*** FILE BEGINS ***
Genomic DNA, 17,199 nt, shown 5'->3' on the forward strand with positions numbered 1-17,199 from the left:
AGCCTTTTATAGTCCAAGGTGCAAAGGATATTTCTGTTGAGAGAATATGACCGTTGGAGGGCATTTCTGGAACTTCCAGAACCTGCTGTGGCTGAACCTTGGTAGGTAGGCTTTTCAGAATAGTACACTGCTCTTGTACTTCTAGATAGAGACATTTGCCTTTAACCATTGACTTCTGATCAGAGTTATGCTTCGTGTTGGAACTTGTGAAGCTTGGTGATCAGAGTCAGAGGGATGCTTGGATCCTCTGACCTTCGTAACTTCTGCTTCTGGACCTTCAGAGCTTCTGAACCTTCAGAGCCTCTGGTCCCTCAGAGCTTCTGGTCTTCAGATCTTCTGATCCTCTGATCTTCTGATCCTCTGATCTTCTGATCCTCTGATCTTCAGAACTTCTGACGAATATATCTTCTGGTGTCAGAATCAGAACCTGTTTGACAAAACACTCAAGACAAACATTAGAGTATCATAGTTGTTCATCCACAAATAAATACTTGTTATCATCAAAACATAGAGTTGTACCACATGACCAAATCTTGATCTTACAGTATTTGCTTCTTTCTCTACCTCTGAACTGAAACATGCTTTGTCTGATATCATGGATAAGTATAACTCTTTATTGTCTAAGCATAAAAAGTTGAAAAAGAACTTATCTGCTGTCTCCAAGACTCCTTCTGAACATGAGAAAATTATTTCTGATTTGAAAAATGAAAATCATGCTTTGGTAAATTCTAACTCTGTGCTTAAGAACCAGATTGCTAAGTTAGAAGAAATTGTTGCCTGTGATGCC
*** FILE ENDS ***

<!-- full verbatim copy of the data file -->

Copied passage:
Genomic DNA, 17,199 nt, shown 5'->3' on the forward strand with positions numbered 1-17,199 from the left:
AGCCTTTTATAGTCCAAGGTGCAAAGGATATTTCTGTTGAGAGAATATGACCGTTGGAGGGCATTTCTGGAACTTCCAGAACCTGCTGTGGCTGAACCTTGGTAGGTAGGCTTTTCAGAATAGTACACTGCTCTTGTACTTCTAGATAGAGACATTTGCCTTTAACCATTGACTTCTGATCAGAGTTATGCTTCGTGTTGGAACTTGTGAAGCTTGGTGATCAGAGTCAGAGGGATGCTTGGATCCTCTGACCTTCGTAACTTCTGCTTCTGGACCTTCAGAGCTTCTGAACCTTCAGAGCCTCTGGTCCCTCAGAGCTTCTGGTCTTCAGATCTTCTGATCCTCTGATCTTCTGATCCTCTGATCTTCTGATCCTCTGATCTTCAGAACTTCTGACGAATATATCTTCTGGTGTCAGAATCAGAACCTGTTTGACAAAACACTCAAGACAAACATTAGAGTATCATAGTTGTTCATCCACAAATAAATACTTGTTATCATCAAAACATAGAGTTGTACCACATGACCAAATCTTGATCTTACAGTATTTGCTTCTTTCTCTACCTCTGAACTGAAACATGCTTTGTCTGATATCATGGATAAGTATAACTCTTTATTGTCTAAGCATAAAAAGTTGAAAAAGAACTTATCTGCTGTCTCCAAGACTCCTTCTGAACATGAGAAAATTATTTCTGATTTGAAAAATGAAAATCATGCTTTGGTAAATTCTAACTCTGTGCTTAAGAACCAGATTGCTAAGTTAGAAGAAATTGTTGCCTGTGATGCC